The most jarring moment of the music video for Childish Gambino’s “This is America”—the visceral clip for the unsettlingly heavy gospel-meets-trap song that garnered over 105 million views on YouTube as of this writing—arrives at the 1:39 mark. The preceding 98 seconds of irreverent dancing, sudden homicide and Jim Crow allegory abruptly pivot to ten members of a Black church choir joyfully singing “Get your money, Black man!” before Gambino picks up an assault rifle and quickly shoots all of its members to death. “This is America,” he raps into the camera, the blandness of his expression caustically juxtaposed with the weapon of war he then passes to a cloth-bearing child.
The scene calls to mind the 2015 murder of eight church parishioners and a pastor, all Black, by a self-described White supremacist in Charleston. It was one of the many quick moments, woven into an inseparable tapestry of joy and violence, that fans and critics alike dissected soon after “This is America” premiered on May 5. Nearly every killing, dance move, assault, camera pan, galloping white horse and cop car was a nod to possible symbolism. Every repeat view reveals new angles to consider, layers to peel back. But to see most of them, you have to withstand the violence—one that America regularly witnesses and survives as images of mass shootings, police killings of people of color and military aggression flood its timelines and TV screens.
This violence, predominantly committed against the video’s Black actors, prompted accusations that Gambino was minimizing or mining the spectacle of Black death for entertainment. Video producer Ibra Ake sympathetically addressed this critique in comments to WNYC Studios:
Our goal is to normalize Blackness, and I feel like we don’t really think of it in that editorial way. It’s, like, this is how we would like to dance, but we have to be aware of the danger and the politics of how we’re perceived and the implications of the history of how we were treated. There’s all this math you’re constantly doing expressing yourself. We’re trying to not have to explain ourselves to others and just exist, and not censor what our existence looks like as people.
Gambino, who thrives in the non-musical entertainment world as the multi hyphenate artist Donald Glover, definitely understands the sentiment that Ake (who also writes on Glover’s surrealist FX series, Atlanta) expresses: that Black artists, in creating something imbued with the celebratory joy that Black communities nourish in the face of oppression, must do so under the gaze of that oppression.
Glover acknowledges how much his art speaks to that gaze, even when it tries to subvert White audiences’ expectations or speak to Black audiences who don’t often see themselves represented with nuance or humanity. He explained as much in an interview with The New Yorker—a telling place for a famous Black artist to relate these thoughts—about his Emmy-winning Atlanta:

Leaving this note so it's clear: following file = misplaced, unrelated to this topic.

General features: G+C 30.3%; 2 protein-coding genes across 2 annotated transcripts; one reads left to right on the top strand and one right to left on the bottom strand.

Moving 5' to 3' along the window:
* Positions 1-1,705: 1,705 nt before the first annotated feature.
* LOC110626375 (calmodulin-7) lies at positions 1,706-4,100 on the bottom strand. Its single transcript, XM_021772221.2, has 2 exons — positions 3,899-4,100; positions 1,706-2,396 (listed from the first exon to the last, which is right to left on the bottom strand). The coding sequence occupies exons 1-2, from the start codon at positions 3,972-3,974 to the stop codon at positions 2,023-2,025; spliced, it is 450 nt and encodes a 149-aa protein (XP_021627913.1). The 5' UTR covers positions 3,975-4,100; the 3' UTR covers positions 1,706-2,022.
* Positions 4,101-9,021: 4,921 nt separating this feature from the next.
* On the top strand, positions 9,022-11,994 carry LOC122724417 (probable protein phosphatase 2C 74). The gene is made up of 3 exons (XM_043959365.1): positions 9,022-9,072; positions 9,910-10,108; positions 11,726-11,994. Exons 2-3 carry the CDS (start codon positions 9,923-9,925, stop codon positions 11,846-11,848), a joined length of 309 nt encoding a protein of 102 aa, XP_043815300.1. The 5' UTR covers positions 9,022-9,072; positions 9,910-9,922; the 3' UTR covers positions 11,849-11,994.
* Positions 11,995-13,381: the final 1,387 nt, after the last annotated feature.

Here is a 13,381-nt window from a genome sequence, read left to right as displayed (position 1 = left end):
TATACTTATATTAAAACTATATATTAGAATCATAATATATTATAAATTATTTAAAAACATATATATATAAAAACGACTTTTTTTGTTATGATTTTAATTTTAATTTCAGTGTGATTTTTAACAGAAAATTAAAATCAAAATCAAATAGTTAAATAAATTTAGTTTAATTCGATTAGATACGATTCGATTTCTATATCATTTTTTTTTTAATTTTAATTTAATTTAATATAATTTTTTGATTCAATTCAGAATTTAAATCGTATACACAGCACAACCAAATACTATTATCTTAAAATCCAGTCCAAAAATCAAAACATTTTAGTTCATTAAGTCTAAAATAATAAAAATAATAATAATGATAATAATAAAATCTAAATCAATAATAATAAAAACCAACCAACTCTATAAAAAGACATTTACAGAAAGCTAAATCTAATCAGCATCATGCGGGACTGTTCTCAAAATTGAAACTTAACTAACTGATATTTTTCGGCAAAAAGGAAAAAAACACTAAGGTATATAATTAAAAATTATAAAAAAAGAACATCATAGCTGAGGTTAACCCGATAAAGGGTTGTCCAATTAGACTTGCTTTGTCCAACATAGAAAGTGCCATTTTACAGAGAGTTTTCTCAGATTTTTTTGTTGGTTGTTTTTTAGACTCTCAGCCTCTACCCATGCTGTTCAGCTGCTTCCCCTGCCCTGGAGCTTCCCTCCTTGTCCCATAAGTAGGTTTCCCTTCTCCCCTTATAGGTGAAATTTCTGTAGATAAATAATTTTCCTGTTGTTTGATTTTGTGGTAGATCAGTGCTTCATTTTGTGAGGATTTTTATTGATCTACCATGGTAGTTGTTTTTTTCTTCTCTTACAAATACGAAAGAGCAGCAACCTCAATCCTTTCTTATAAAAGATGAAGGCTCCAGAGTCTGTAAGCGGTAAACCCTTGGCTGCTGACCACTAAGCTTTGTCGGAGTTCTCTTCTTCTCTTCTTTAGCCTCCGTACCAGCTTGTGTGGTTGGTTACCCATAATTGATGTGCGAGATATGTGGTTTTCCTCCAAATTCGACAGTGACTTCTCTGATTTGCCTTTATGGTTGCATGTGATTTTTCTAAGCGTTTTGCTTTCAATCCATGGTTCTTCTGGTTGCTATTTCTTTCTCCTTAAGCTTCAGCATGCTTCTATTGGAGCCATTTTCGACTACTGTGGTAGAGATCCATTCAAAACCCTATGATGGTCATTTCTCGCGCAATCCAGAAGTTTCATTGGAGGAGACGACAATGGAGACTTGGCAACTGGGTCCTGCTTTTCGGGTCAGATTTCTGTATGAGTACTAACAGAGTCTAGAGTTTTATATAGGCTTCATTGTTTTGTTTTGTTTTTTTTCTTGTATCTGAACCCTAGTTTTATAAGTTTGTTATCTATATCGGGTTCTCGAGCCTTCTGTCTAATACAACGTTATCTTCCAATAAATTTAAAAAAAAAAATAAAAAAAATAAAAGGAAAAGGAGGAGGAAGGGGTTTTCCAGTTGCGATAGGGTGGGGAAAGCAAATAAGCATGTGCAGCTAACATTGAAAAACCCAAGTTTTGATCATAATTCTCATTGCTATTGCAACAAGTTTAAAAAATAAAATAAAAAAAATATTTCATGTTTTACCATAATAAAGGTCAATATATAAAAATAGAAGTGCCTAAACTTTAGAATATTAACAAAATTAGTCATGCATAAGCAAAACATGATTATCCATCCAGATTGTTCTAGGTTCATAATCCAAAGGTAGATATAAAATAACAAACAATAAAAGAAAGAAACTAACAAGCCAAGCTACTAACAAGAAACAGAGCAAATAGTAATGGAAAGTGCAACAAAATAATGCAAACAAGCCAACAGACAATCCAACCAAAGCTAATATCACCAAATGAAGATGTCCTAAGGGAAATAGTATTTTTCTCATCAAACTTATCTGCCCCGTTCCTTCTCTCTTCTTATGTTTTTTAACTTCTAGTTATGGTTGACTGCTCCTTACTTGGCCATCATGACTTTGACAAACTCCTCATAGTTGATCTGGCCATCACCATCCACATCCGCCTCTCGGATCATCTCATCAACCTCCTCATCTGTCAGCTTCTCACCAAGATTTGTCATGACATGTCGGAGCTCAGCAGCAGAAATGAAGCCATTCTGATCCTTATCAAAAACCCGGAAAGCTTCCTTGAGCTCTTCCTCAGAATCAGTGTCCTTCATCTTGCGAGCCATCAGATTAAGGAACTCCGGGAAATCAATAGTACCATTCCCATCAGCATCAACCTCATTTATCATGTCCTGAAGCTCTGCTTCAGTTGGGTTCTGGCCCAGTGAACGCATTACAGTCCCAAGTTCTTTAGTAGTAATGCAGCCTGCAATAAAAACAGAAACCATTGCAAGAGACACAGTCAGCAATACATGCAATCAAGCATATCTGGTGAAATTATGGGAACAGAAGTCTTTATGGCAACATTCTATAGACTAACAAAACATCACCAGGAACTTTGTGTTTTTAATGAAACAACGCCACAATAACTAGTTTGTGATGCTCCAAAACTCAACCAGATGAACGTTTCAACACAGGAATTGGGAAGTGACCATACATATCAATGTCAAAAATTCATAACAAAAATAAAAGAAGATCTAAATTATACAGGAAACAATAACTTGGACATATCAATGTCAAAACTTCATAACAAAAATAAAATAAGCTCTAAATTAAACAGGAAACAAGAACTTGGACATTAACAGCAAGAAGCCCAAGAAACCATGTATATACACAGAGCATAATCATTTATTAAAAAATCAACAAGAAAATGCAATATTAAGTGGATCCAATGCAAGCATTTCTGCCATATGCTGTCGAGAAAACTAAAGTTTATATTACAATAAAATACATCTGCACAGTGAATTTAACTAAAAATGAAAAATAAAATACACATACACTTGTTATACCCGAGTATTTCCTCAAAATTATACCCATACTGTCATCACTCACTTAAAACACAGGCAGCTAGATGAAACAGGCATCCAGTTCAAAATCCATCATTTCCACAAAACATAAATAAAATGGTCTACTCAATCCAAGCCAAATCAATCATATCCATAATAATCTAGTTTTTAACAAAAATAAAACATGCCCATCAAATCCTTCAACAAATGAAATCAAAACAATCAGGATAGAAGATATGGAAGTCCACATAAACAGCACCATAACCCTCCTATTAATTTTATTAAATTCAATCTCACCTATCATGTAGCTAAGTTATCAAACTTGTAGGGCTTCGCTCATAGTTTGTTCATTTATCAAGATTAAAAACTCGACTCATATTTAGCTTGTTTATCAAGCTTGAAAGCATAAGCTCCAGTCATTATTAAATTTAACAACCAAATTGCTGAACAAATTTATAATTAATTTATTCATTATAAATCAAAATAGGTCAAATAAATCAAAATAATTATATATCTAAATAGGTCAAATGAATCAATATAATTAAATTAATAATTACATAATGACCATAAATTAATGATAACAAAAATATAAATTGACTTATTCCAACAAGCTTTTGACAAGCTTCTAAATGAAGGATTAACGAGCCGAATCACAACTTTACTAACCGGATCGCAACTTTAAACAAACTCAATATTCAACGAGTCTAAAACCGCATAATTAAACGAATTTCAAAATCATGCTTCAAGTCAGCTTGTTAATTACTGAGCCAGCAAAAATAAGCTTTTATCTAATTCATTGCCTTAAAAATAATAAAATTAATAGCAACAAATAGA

“If ‘Atlanta’ was made just for Black people, it would be a very different show. But I can’t even begin to tell you how, because Blackness is always seen through a lens of Whiteness—the lens of what White people can profit from at that moment. That hasn’t changed through slavery and Jim Crow and civil-rights marches and housing laws and ‘We’ll shoot you.’ Whiteness is equally liquid, but you get to decide your narrative.” For the moment, he suggested, White America likes seeing itself through a Black lens. “Right now, Black is up, and so White America is looking to us to know what’s funny.”
Glover keeps most of his creative motivations under wraps, and has not publicly commented about “This is America” all that much. But statements like the one above illuminate how much Glover knows about how this country works, and his output indicates that he will take multiple approaches—as varied as the art forms he’s mastered—to breaking showbusiness’ White-centered views on what’s good.
If “This is America” at least partly confronted his White fans’ ability to love Black art while disregarding Black death, then his Saturday Night Live hosting and performing gig (set for the same day as the music video’s debut) was Glover showing that same audience, “Watch what I can do in your house.”
Glover strolled into this gig, on a show that historically struggled with diversity in employment and perspective, with an opening monologue satirizing his inability to get an SNL job as a younger comedian. He leveraged the clickbait-feeding thrill of Kanye West’s public alignment with Donald Trump into brilliant commentary about our harmful obsession with celebrities’ social media posturing—a concern that harkens back at least as far as his album Because the Internet. He’ll likely earn untold money for playing Lando in the upcoming Han Solo-focused “Star Wars” film, but he sent up the lack of Black people in space epics through another poignant sketch. And while he took much of the violence away for a live performance of “This is America,” he turned the 30 Rock stage into an intimate barbecue while performing the ecstatic “Saturday.”
The dual totems of the “This is America” video and the SNL episode demonstrate Glover’s talents for confrontation, subversion and celebration—often in one piece of art. Here’s hoping he continues to empower the joy of the marginalized, speak truth to the oppressors and open doors for Black innovators across industries for a long time.
Childish Gambino returns to Philadelphia this summer, headlining the Wells Fargo Center on September 18th. Tickets and more information can be found at the XPN Concert Calendar.
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